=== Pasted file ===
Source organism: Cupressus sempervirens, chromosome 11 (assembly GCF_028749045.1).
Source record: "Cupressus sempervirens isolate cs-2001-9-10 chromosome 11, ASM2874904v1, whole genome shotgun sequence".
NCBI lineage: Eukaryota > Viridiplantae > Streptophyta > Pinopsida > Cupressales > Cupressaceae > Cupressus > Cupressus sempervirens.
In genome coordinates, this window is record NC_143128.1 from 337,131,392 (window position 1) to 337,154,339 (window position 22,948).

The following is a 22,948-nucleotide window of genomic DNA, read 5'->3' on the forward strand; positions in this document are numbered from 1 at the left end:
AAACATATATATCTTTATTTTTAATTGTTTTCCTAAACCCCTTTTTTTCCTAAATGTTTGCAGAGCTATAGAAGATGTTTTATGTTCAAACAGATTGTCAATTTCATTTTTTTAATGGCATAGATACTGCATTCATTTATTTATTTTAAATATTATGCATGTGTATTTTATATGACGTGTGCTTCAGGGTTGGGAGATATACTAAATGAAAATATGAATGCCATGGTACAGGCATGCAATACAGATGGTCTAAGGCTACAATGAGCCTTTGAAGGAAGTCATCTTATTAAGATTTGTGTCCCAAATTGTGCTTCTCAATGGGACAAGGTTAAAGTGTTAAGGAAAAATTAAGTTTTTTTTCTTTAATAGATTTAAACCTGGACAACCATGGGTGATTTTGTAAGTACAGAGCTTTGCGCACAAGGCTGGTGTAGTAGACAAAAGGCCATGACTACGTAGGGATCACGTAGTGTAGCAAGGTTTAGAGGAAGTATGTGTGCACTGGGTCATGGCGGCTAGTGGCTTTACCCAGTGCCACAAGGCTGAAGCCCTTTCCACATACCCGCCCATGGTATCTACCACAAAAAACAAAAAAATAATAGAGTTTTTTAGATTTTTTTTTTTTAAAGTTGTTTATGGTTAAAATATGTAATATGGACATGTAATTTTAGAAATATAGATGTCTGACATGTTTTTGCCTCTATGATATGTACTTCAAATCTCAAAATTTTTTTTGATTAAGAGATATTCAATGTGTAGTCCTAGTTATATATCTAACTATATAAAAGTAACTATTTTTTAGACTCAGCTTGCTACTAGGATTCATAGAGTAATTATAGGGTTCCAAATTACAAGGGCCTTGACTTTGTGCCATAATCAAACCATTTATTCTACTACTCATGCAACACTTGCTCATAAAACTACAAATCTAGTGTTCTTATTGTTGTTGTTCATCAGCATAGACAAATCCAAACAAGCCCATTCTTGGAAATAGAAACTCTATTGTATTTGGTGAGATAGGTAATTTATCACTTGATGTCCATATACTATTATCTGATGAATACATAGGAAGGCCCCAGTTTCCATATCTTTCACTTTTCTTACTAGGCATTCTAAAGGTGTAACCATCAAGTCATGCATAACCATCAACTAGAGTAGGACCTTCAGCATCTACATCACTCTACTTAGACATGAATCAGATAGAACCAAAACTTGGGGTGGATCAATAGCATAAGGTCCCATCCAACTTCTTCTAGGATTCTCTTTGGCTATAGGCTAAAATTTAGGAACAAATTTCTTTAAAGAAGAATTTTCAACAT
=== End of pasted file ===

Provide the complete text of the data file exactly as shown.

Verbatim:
Source organism: Cupressus sempervirens, chromosome 11 (assembly GCF_028749045.1).
Source record: "Cupressus sempervirens isolate cs-2001-9-10 chromosome 11, ASM2874904v1, whole genome shotgun sequence".
NCBI lineage: Eukaryota > Viridiplantae > Streptophyta > Pinopsida > Cupressales > Cupressaceae > Cupressus > Cupressus sempervirens.
In genome coordinates, this window is record NC_143128.1 from 337,131,392 (window position 1) to 337,154,339 (window position 22,948).

The following is a 22,948-nucleotide window of genomic DNA, read 5'->3' on the forward strand; positions in this document are numbered from 1 at the left end:
AAACATATATATCTTTATTTTTAATTGTTTTCCTAAACCCCTTTTTTTCCTAAATGTTTGCAGAGCTATAGAAGATGTTTTATGTTCAAACAGATTGTCAATTTCATTTTTTTAATGGCATAGATACTGCATTCATTTATTTATTTTAAATATTATGCATGTGTATTTTATATGACGTGTGCTTCAGGGTTGGGAGATATACTAAATGAAAATATGAATGCCATGGTACAGGCATGCAATACAGATGGTCTAAGGCTACAATGAGCCTTTGAAGGAAGTCATCTTATTAAGATTTGTGTCCCAAATTGTGCTTCTCAATGGGACAAGGTTAAAGTGTTAAGGAAAAATTAAGTTTTTTTTCTTTAATAGATTTAAACCTGGACAACCATGGGTGATTTTGTAAGTACAGAGCTTTGCGCACAAGGCTGGTGTAGTAGACAAAAGGCCATGACTACGTAGGGATCACGTAGTGTAGCAAGGTTTAGAGGAAGTATGTGTGCACTGGGTCATGGCGGCTAGTGGCTTTACCCAGTGCCACAAGGCTGAAGCCCTTTCCACATACCCGCCCATGGTATCTACCACAAAAAACAAAAAAATAATAGAGTTTTTTAGATTTTTTTTTTTTAAAGTTGTTTATGGTTAAAATATGTAATATGGACATGTAATTTTAGAAATATAGATGTCTGACATGTTTTTGCCTCTATGATATGTACTTCAAATCTCAAAATTTTTTTTGATTAAGAGATATTCAATGTGTAGTCCTAGTTATATATCTAACTATATAAAAGTAACTATTTTTTAGACTCAGCTTGCTACTAGGATTCATAGAGTAATTATAGGGTTCCAAATTACAAGGGCCTTGACTTTGTGCCATAATCAAACCATTTATTCTACTACTCATGCAACACTTGCTCATAAAACTACAAATCTAGTGTTCTTATTGTTGTTGTTCATCAGCATAGACAAATCCAAACAAGCCCATTCTTGGAAATAGAAACTCTATTGTATTTGGTGAGATAGGTAATTTATCACTTGATGTCCATATACTATTATCTGATGAATACATAGGAAGGCCCCAGTTTCCATATCTTTCACTTTTCTTACTAGGCATTCTAAAGGTGTAACCATCAAGTCATGCATAACCATCAACTAGAGTAGGACCTTCAGCATCTACATCACTCTACTTAGACATGAATCAGATAGAACCAAAACTTGGGGTGGATCAATAGCATAAGGTCCCATCCAACTTCTTCTAGGATTCTCTTTGGCTATAGGCTAAAATTTAGGAACAAATTTCTTTAAAGAAGAATTTTCAACAT